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The Freedom of the Press Is Enshrined in the First Amendment—But What That Means Has Changed

8 minute read
Updated: | Originally published: ;

The United Nations recognizes May 3 as World Press Freedom Day, and this year’s theme is “Media for Democracy, Journalism, and Elections in Times of Disinformation” — a choice meant to encourage discussions of the challenges faced by the press today when it comes to reporting on elections.

Ours is not the first era to recognize the importance of a free press in a functioning democracy. In the United States, that acknowledgement dates back to practically the beginning, as the First Amendment to the U.S. Constitution, among its other guarantees, bars Congress from making any laws “abridging the freedom of speech, or of the press.”

But the meaning of those words has evolved — and, as it turns out, the modern idea of a free press is a newer innovation than it seems. For more on that, TIME spoke to Lee C. Bollinger, President of Columbia University and co-editor of the recently released The Free Speech Century, an anthology of essays on the First Amendment.

TIME: Why do we have the First Amendment?

BOLLINGER: In democracies, the idea is that sovereignty rests with the citizens. In order for that sovereignty to be exercised effectively, citizens have to be able to discuss things and do so freely without interference of the government. I think press freedom is intimately associated with that, and that’s very easy to understand if you start with that premise. The citizens can’t know everything they need to know about the government and you need institutions that are dedicated to trying to inform the people.

The Free Speech Century takes 1919 as its starting point. Why then?

It wasn’t until 1919 that the Supreme Court weighed in for the first time to say what this right expressed in the First Amendment really means. Why it began then is one of the mysteries and puzzles of U.S. history and history of the First Amendment. What we do know is that in World War I there was a rising sense of patriotism, as always happens in wars, and accompanying that was a really serious case of intolerance toward anyone who dissented. In 1919, there were several cases that had been part of this wave of intolerance around the country. Three of these cases — Schenck, Frohwerk and Debs — made it up to the Supreme Court, which unanimously rejected the claim that free speech had been violated. So it was an inauspicious start to the First Amendment as we know it today.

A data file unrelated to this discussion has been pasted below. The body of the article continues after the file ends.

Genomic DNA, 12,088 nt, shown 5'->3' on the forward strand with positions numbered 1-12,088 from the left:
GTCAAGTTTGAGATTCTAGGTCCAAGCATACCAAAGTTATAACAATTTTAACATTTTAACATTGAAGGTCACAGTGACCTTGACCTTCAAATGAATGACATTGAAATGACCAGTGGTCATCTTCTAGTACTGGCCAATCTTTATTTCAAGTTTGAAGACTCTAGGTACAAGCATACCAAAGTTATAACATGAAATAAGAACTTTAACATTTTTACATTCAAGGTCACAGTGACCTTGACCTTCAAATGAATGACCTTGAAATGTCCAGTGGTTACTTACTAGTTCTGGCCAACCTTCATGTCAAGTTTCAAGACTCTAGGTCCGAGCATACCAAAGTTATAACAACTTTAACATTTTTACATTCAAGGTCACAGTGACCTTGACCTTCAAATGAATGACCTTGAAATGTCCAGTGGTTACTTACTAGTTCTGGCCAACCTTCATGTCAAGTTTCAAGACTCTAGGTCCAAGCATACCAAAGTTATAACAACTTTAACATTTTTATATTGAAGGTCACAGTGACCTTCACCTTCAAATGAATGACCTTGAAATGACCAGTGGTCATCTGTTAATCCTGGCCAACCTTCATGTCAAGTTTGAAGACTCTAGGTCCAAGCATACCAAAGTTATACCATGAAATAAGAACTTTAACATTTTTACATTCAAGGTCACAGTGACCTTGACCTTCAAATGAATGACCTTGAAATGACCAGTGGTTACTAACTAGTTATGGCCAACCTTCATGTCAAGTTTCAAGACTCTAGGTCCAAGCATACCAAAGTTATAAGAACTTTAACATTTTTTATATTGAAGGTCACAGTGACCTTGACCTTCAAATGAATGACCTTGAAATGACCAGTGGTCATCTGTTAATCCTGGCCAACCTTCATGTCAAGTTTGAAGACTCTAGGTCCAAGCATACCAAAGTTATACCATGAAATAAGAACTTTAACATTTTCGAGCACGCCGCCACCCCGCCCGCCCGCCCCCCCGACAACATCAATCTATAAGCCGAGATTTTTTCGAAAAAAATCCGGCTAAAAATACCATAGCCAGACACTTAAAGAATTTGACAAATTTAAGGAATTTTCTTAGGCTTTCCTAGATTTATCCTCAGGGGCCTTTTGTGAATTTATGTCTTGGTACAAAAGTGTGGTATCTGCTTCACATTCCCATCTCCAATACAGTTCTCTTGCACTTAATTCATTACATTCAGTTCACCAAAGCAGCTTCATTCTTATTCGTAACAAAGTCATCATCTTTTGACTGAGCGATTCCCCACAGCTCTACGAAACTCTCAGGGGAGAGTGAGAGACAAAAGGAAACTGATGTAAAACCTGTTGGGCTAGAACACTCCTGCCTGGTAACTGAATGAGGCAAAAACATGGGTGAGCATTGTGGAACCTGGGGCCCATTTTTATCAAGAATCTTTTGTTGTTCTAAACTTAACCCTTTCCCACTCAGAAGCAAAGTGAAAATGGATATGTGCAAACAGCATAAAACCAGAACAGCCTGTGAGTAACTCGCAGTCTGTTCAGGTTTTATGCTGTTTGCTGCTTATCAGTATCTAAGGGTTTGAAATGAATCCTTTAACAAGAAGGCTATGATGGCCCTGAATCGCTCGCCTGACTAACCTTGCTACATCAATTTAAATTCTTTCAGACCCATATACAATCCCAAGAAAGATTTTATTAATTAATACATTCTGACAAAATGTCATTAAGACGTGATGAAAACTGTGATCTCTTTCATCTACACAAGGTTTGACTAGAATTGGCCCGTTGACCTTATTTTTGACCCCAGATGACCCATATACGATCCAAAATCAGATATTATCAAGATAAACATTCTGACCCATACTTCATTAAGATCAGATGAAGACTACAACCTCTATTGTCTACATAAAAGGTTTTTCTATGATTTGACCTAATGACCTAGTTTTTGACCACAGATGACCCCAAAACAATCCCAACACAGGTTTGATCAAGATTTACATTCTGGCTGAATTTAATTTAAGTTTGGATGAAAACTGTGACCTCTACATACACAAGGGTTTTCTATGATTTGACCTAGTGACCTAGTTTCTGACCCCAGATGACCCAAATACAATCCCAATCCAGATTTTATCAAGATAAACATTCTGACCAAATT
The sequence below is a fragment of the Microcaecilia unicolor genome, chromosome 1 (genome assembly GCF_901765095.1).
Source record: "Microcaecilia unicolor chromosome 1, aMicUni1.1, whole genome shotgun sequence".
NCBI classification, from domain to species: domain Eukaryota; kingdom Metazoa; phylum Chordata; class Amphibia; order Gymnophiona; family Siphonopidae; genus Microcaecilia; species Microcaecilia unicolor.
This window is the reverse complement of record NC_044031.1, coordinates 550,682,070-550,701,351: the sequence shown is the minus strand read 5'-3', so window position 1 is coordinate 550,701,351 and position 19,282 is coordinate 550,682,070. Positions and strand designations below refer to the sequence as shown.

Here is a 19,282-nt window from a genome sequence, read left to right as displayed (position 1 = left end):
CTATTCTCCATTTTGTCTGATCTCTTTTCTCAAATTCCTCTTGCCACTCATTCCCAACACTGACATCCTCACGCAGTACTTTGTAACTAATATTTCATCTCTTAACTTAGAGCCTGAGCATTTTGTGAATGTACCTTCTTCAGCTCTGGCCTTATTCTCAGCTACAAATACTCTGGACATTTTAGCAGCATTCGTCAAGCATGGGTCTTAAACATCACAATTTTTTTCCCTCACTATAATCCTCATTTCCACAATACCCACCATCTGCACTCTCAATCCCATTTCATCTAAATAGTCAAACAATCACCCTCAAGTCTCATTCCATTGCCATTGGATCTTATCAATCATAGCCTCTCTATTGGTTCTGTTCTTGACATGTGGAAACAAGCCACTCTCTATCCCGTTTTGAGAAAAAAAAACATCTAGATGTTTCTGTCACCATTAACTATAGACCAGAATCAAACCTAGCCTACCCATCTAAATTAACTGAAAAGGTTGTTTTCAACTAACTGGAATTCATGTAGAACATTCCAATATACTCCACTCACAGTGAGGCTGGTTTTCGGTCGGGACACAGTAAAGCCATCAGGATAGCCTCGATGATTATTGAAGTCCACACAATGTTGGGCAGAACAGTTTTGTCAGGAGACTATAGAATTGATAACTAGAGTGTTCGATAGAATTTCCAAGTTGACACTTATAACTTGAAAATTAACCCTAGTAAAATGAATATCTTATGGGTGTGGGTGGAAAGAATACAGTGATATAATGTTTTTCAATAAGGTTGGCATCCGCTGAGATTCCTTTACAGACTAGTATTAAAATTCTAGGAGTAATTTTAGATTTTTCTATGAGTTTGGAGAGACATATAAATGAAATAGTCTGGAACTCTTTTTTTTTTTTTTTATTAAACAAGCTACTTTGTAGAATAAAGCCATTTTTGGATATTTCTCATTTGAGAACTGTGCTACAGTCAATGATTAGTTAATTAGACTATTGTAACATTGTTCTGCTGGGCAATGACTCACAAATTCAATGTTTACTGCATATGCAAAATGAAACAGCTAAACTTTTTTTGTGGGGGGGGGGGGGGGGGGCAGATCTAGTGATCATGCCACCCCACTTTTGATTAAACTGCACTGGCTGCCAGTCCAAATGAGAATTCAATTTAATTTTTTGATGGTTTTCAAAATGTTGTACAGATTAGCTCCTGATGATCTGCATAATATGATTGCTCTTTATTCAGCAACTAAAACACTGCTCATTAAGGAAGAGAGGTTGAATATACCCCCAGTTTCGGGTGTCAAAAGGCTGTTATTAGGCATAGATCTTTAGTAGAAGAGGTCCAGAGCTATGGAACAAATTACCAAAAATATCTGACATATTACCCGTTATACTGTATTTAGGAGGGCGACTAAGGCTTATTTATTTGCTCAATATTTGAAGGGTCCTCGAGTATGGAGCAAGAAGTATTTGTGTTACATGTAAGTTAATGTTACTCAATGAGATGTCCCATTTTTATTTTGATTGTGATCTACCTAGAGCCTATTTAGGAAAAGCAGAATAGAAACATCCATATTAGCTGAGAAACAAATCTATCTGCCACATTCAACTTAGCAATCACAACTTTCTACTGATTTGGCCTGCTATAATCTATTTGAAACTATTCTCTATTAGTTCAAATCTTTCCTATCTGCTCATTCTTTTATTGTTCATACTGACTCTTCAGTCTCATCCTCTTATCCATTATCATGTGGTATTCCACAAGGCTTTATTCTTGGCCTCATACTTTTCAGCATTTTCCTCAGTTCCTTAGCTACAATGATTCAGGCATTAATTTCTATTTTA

While the court didn’t reach a pro-free-speech result as we think of it today, an opinion by Justice Oliver Wendell Holmes said that the First Amendment protected speech against government intervention until there was a clear and present danger. The juries in those cases could find one, and that’s why they affirmed the convictions, but the standard took hold as a potentially strong statement about the First Amendment, in the sense that the government had a burden now to prove to juries and courts that there was a clear and present danger, otherwise they couldn’t suppress the speech. Holmes was then joined by a new justice, Louis Brandeis, and together they wrote, in a series of opinions, some of the most eloquent, powerful and persuasive defenses of freedom of speech and freedom of the press. While they were in dissent in those early years, in the 1920s, their view eventually carried the day.

What do you think the Framers would think about the relationship between the President of the United States and the press today?

It’s hard to know what the Framers thought, but if you take the sum of history of the U.S. you have to be really discouraged and deeply concerned about the way in which free speech and free press are being talked about today by many people in this society, but by the President in particular. There is always going to be unhappiness on both sides, because of the press not having access to information and the government feeling they don’t have the ability to function effectively. [But] it has reached a level of disrespect for the basic principles of free speech and free press that is alarming. There are many ways for a government to exercise censorship. One is to make a law, but there are many more subtle ways in which you can accomplish very similar forms of censorship. The attacking of the press, the inciting of intolerance in society toward other points of view and towards the press, is itself a form of censorship.